So why did North Korea’s leader invite America’s premier orchestra to play in his capital? The answer may be found in Seoul, the capital of the better version of Korea. South Korea today inaugurated its 17th president, Lee Myung-bak. The conservative Lee looks set to reverse a decade of the Sunshine Policy of his two predecessors, Kim Dae Jung and Roh Moo-hyun. Lee has already set a new tone in Seoul by signaling that he will condition major assistance to North Korea on adherence to its commitment to give up its atomic bombs. Since the beginning of this year Pyongyang has failed to provide a promised declaration of its nuclear weapons programs, and, as a result, the international community has slowed aid deliveries.

There are signs that the North is headed toward another economic downturn, so Kim Jong Il is undoubtedly looking for new sources of assistance. The North Korean government has stockpiled at least six months’ worth of fuel and other supplies, so it can last through the year. Although it’s unlikely that Beijing would let the regime fall, Kim does not either trust or like the Chinese and would prefer to find other sources of support, especially because multiple benefactors would allow him to play one off against the others, as his father so skillfully did during the Cold War.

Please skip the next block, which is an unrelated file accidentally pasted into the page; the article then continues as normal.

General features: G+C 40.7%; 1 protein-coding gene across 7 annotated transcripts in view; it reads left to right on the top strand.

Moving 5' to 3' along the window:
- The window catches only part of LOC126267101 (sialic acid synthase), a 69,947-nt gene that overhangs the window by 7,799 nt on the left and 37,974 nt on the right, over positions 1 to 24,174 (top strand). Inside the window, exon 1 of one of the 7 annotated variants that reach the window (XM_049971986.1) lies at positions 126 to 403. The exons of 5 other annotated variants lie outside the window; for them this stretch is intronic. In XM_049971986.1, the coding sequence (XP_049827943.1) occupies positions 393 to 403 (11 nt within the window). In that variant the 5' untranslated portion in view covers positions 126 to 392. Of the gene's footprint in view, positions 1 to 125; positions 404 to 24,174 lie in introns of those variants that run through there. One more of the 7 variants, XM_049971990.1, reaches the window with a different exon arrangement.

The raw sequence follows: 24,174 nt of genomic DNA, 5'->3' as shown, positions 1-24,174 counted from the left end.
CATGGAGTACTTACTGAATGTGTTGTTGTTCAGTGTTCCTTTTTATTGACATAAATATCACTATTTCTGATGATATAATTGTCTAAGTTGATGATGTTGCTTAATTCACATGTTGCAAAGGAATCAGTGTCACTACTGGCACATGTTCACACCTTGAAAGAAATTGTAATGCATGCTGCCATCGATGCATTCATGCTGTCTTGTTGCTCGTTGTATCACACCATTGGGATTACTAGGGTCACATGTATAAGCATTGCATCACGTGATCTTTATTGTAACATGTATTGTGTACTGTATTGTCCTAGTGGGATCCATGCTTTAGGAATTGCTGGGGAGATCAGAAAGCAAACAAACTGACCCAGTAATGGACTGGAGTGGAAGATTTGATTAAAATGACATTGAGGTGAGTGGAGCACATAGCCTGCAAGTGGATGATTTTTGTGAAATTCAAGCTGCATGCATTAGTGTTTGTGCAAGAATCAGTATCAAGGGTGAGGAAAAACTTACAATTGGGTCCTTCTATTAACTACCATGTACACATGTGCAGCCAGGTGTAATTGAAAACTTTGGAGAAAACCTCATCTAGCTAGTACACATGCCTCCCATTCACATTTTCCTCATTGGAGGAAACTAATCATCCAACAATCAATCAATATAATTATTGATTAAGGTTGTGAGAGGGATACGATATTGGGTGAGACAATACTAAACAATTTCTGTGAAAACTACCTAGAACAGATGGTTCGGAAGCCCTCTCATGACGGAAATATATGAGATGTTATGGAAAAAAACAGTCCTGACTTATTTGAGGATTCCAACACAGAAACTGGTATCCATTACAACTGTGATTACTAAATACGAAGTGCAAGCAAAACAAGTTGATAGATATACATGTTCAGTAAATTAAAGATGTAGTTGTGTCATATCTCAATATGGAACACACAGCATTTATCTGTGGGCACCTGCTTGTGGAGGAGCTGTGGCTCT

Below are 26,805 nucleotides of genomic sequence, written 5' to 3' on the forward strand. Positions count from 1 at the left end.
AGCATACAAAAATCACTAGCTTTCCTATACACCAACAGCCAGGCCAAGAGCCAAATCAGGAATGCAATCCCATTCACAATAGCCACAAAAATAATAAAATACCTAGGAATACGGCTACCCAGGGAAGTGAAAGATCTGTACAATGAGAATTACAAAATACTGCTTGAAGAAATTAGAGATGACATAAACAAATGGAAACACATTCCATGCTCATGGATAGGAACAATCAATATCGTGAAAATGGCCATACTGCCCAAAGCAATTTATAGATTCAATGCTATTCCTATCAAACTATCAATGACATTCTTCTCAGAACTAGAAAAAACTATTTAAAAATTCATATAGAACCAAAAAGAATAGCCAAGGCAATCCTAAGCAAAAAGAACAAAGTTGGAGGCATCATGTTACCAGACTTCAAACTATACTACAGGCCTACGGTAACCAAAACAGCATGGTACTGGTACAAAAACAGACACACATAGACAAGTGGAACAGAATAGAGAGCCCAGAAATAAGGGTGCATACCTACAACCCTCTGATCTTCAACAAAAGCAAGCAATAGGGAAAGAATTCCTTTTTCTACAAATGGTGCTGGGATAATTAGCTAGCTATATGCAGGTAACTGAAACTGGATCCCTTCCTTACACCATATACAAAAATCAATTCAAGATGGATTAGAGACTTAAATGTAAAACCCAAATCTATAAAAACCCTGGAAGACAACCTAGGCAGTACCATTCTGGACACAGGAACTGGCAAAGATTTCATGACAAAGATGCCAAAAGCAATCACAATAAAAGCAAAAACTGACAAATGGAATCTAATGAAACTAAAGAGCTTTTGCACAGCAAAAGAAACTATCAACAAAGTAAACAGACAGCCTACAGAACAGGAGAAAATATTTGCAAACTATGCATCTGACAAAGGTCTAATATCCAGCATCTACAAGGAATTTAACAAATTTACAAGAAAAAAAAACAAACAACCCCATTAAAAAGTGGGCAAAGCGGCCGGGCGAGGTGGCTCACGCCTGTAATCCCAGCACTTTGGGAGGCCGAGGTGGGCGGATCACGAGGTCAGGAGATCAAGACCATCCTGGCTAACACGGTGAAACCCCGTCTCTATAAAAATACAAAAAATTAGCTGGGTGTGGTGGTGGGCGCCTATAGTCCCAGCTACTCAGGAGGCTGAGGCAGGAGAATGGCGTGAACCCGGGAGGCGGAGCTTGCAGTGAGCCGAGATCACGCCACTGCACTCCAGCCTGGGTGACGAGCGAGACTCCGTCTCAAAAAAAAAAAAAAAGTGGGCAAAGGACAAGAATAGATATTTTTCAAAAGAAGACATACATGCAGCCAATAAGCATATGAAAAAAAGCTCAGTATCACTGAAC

The risk is that the United States will fall for the euphoria surrounding the New York Phil’s visit, which has the blessing of the Bush administration. “I don’t think we should get carried away with what listening to Dvorak is going to do in North Korea,” said Condoleezza Rice, who attended Lee’s inauguration. I agree, but her recent Korean policy has been marked by unimaginative strategy, humiliating moments, and unseemly compromises. Kim is a grandmaster of tactics, and if there will be any victim of “Dvorak Diplomacy,” it may be us, not him.

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The Meaning of KAMD

Will South Korea reverse long-standing policy and participate in Washington’s missile defense shield for Asia? Reports this week confirm that on January 8 the Ministry of National Defense briefed the transition team of incoming President Lee Myung-bak on Seoul’s options. It now appears that the new administration is interested in joining the effort.